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Housekeeping and Hygiene

Photographs

These photographs show, among other things, the teaching of housekeeping skills and hygiene standards, a focus of widespread concern during the Progressive Era and in the settlement house movement. Click on the photograph to view larger images or to magnify image details, or click the links in the right-hand column for more related photographs from the Social Museum Collection.

  Washing Lesson, Telegraph Hill Neighborhood Association.
"Washing Lesson," c. 1900, Telegraph Hill Neighborhood Association
 
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Washing
Telegraph Hill Neighborhood Association
Social settlements

From the Social Museum Collection.
 

  Housekeeping class, Kingsley House, Pittsburgh, Social Museum Collection.
"Housekeeping Class," c. 1900, Kingsley House, Pittsburgh.
 
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Housekeeping
Kingsley House
Social settlements

From the Social Museum Collection.
 

  Cooking class, Calhoun Colored School, and Social Settlement, Calhoun Alabama, Social Museum Collection.
"Cooking Class," c. 1900, Calhoun Colored School, and Social Settlement, Calhoun Alabama.
 
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Calhoun Colored School
Social settlements

From the Social Museum Collection.
 

Text and Images

The passage below is part of a longer description of the settlement worker's experience and environment. "If the people whom she has elected to help were cultivated, refined, and highly moral, there would be no need for her presence among them. She will find immorality, dirt, disease, unthrift, and all the faults that produce poverty and misery." Instruction in domestic science was expected to address the physical conditions settlement workers encountered; because physical and moral hygiene were inseparable in people's minds, it was also favored as a remedy for less tangible problems. Click on the excerpt to page through the book, or click the links in the right-hand column for more related texts and photographs.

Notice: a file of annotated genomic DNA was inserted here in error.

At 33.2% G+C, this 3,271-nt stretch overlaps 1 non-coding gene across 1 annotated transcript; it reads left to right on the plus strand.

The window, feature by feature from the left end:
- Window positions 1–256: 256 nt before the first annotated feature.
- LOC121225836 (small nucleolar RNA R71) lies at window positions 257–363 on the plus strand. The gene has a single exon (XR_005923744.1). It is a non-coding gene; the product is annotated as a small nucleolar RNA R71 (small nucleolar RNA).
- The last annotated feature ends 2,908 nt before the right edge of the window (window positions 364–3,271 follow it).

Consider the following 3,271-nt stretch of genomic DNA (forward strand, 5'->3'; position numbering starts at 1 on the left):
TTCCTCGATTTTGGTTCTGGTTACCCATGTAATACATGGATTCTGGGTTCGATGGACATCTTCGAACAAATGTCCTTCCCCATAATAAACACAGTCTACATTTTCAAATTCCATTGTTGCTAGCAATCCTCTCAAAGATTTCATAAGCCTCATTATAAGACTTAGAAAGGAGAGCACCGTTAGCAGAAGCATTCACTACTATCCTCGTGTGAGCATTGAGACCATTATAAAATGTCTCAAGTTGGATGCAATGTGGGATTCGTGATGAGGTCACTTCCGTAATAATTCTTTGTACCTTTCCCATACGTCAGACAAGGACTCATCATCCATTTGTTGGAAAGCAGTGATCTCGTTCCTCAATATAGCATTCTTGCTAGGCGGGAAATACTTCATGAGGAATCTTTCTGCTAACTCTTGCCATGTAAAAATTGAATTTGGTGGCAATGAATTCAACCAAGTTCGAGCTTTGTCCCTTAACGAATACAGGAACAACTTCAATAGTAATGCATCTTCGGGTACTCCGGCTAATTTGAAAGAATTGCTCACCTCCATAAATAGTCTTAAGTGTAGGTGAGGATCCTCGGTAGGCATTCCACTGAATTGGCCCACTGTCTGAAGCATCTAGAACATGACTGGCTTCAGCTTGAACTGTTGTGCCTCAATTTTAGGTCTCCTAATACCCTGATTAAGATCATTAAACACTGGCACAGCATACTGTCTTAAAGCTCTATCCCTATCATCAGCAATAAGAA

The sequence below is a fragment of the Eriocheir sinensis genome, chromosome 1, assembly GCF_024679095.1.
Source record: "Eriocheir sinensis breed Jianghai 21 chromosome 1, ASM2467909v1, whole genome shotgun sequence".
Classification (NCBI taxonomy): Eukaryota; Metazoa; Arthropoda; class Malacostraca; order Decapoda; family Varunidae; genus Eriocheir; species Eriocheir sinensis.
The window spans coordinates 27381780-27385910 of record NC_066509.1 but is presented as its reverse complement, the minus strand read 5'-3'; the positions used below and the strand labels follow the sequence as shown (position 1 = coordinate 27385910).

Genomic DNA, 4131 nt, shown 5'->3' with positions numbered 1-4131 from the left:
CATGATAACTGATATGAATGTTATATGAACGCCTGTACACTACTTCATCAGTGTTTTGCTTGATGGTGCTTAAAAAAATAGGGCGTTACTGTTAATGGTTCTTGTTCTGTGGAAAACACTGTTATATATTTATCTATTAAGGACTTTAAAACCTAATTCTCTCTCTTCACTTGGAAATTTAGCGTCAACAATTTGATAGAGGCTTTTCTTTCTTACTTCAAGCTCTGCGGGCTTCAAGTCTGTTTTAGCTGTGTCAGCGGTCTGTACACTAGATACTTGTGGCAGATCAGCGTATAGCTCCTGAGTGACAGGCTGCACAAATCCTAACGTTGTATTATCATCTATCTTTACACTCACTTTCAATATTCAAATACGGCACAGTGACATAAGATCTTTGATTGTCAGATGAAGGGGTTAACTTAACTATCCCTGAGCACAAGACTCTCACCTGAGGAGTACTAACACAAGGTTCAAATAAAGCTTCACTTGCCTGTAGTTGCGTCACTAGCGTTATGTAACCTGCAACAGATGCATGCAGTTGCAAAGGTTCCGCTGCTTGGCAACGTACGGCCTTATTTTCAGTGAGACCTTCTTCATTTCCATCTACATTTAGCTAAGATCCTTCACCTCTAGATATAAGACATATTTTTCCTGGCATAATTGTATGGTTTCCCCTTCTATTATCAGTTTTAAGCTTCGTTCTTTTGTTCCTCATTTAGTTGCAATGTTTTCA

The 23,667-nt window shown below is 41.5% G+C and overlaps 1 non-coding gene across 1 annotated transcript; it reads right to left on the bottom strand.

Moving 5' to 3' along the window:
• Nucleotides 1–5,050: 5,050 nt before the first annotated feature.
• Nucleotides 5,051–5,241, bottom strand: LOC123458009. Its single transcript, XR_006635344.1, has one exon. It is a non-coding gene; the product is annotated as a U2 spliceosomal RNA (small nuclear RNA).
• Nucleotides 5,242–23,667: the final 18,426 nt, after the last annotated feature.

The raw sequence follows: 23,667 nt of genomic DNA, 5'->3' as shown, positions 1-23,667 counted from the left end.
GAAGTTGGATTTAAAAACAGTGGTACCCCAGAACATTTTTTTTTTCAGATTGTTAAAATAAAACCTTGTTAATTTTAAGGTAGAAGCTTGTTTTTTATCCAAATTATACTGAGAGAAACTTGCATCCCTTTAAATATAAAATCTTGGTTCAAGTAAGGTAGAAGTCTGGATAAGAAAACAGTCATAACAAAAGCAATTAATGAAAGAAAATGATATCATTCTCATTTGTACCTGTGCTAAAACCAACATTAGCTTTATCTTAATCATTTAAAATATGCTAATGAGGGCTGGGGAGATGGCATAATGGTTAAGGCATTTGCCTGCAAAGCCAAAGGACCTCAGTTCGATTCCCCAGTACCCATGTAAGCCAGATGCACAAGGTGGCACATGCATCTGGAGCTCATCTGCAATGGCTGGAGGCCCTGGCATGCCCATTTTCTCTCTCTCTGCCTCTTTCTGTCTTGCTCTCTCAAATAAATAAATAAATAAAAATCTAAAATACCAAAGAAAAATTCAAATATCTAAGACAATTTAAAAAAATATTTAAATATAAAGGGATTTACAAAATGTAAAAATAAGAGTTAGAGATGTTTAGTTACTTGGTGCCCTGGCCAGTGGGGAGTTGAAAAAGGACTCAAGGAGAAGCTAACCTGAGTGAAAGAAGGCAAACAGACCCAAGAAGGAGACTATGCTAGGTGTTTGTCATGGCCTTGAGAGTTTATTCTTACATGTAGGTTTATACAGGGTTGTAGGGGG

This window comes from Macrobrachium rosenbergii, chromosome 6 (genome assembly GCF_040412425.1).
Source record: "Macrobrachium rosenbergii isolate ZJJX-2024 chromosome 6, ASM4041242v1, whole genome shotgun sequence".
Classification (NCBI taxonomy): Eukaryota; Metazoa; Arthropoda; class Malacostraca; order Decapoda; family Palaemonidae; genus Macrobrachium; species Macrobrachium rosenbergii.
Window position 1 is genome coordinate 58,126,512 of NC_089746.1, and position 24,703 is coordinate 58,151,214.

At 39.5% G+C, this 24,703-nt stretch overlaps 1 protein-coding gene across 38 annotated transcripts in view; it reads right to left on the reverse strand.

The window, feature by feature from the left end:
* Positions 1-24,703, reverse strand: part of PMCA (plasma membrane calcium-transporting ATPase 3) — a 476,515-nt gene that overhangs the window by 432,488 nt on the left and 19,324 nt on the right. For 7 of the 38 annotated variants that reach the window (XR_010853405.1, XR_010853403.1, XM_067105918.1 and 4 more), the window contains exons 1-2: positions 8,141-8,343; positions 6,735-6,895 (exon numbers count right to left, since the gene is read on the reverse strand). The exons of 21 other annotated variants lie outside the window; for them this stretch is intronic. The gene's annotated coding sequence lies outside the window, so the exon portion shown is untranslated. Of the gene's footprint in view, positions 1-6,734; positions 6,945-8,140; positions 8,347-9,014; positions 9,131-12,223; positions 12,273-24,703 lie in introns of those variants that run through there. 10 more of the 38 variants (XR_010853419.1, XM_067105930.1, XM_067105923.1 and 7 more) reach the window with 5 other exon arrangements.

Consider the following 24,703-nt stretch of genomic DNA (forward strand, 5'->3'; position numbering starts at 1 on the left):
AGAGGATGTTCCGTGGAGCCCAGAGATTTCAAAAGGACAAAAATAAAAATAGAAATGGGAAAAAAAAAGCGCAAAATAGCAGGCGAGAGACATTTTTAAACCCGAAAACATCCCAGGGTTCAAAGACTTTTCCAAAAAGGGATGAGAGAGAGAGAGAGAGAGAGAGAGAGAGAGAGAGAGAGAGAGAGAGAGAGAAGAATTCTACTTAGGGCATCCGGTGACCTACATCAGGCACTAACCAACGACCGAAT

From Helen Churchill Candee, How Women May Earn a Living, New York: Macmillan and Co., 1900.
From Helen Churchill Candee, How Women May Earn a Living, New York: Macmillan & Co., 1900.
  This Text
Catalog record

Related Photographs
A Resident's Room
Polish Family
Typical Italian Courtyard

Texts: Settlements
The Burden of the City, 1904
The House on Henry Street, 1904
Settlement Work as a Vocation for Women, 1912
20 Years at Hull-House, 1912

Texts: More Domestic Lessons
Housekeeping Notes, 1911
Welfare Work, 1923
Home Industry is Culture, 1914
All home economics

People
Jane Addams
Florence Kelley
 

Advertising

Some middle-school students who examined these materials thought the illustration below expressed for both the advertiser and the broader society, including settlement leaders, the expectation that soap would make young people polite, dainty, whiter, and more American, as well as clean. The links in the right-hand column lead to more advertisements for soap and more evidence of its cultural significance.